The walls of Sacsayhuaman in the hills overlooking the city of Cuzco are the largest surviving remains of any pre-Colombian fortification in the Americas. Based on the descriptions of Spanish conquistadors, Sacsayhuaman was once an immenst complex which included palaces, temples towers and a labyrinthine defensive system. Although picked over for centuries for building materials, the surviving structure is still almost incomprehensibly immense, despite being a scant shadow of its former self. The oddly shaped yet precisely cut stones are a marvel of ancient engineering. The Sacsayhuaman Fortress is part of the City of Cuzco UNESCO World Heritage Site.
Very little is known of the origins of the Incan people, due in no small part to the brutal cultural practices of European conquerors in the 1500s. The Incan Empire began as the relatively modest Kingdom of Cuzco sometime 12th century. The city of Cuzco, located high in the Andes, remained the only imperial capital for over 300 years. Construction of the complex at Sacsayhuaman appears to have begun soon after the founding of the Kingdom of Cuzco, and due to the shear enormity of the site probably continued throughout its history.
Cuzco and Sacsayhuaman were at the heart of the thriving Incan empire, which slowly expanded along the Andes Mountains and the west coast of South America. By the time the Spanish made contact with the Incas, their realm stretched from modern-day Ecuador in the north to about half-way down Chile in the south. Cuzco was by far the largest and wealthiest city in all of South America at this time, and a natural target for the European invaders.
Throughout the 1520s and 1530s, the Incan Empire was rocked by numerous wars, including a civil war fomented by the Spanish which significantly weakened their ability to resist the onslaught of the conquistadors. Sacsayhuaman was the site of several battles and sieges, and the site changed hands several times. After the fortress and city were briefly retaken by the Incas, both were finally taken by the Spanish in 1536.
Although Incan guerillas and rebels continued to fight on for another four decades, the fall of Sacsayhuaman effectively put an end the Incan Empire as a cohesive state. The immense fortress, once the pride of the empire, was systematically pillaged for building materials. Many of the public buildings and churches which now grace the city of Cuzco are composed at least in part of stone from Sacsayhuaman. The destruction only stopped when the blocks towards the bottom simply became too big to remove. Finally, in the 20th century, the site was recognized for the architectural treasure it was, and efforts were made to save and restore the site.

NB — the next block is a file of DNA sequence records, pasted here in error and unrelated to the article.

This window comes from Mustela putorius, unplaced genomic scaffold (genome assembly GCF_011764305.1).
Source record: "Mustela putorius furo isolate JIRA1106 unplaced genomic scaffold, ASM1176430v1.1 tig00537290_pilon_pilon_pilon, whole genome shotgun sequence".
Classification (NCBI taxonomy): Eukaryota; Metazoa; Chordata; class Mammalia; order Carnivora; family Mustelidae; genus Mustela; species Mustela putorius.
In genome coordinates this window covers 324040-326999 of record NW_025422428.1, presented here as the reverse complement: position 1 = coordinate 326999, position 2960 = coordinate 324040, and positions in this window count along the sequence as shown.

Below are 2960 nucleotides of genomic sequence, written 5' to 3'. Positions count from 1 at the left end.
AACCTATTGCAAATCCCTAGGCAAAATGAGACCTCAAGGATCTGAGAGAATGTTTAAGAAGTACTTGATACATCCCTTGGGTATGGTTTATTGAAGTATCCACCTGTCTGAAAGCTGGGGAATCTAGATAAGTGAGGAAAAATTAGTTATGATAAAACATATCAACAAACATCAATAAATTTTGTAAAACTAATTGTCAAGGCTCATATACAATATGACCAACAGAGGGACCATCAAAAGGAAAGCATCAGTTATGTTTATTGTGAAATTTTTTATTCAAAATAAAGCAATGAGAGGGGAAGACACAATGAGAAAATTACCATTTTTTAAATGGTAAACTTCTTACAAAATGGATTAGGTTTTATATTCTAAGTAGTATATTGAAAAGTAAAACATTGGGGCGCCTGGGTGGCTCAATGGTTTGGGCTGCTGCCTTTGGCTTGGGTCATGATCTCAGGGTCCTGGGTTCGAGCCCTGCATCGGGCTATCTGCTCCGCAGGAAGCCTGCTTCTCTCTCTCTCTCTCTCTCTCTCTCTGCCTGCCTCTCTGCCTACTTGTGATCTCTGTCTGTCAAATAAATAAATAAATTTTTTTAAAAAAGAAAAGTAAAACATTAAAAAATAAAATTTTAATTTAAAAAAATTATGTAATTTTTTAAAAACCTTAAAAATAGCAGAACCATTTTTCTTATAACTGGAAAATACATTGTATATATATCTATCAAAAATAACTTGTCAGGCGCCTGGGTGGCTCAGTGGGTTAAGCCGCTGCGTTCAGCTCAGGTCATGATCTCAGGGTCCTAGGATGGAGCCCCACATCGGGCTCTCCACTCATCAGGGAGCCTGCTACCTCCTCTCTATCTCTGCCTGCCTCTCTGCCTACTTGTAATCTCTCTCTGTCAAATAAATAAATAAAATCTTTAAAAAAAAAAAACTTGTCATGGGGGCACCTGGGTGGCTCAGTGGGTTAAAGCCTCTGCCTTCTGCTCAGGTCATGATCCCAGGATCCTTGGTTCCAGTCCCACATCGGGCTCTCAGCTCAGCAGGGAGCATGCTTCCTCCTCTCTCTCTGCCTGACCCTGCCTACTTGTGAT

The ruins of the Fortress of Sacsayhuaman are huge, but only offer a glimpse of the size of the place in its heyday. According to one Spanish chronicler who visited Sacsayhuaman while it was still intact, it boasted immense walls with towers; large, beautiful windowed buildings; storehouses; and at least one temple. Viewed from above, the fortress was said to have once resembled the head of a puma, with the city of Cuzco serving as its body.
What survives are mostly the foundations and outer walls, which are still breathtaking in size and scope. Built on three levels on a hillside, the walls consist of titanic, precisely cut stones, some weighing over one-hundred tons. Backed up by packed earth, these stones were all but impervious to the cannons of the time. The wall’s curvature created natural towers, which allowed defenders to protect the complex from many angles. The ruins of Sacsayhuaman remain home to one of the last surviving Incan religious festivals, the Inti Raymi, which takes place every year on the Winter Solstice.
The Fortress of Sacsayhuaman is located on a tall hill about a mile northwest of the modern-day city of Cuzco. It is easily accessible on foot to the city center by way of an ancient Incan pathway. The fortress is an unrestricted, open site. Web: www.cusco-peru.org (official tourism website of Cusco).
The Incans, who built the largest pre-Columbian empire in the Americas, also built many massive fortresses to protect their domains. Not too far from Cuzco are the remains of the Xaquixahuana Fortress. More impressive are the remains of the Acaray Fortress, which guarded the northern frontiers of the empire; and the spectacular cliffside Ollantaytambo Fortress in the south, where the Incan emperor made this last stand in 1572. Also of note is the Chankillo Fortress, a pre-Incan structure which is surprisingly intact and boasts towers which may have once been used for astronomical observation.
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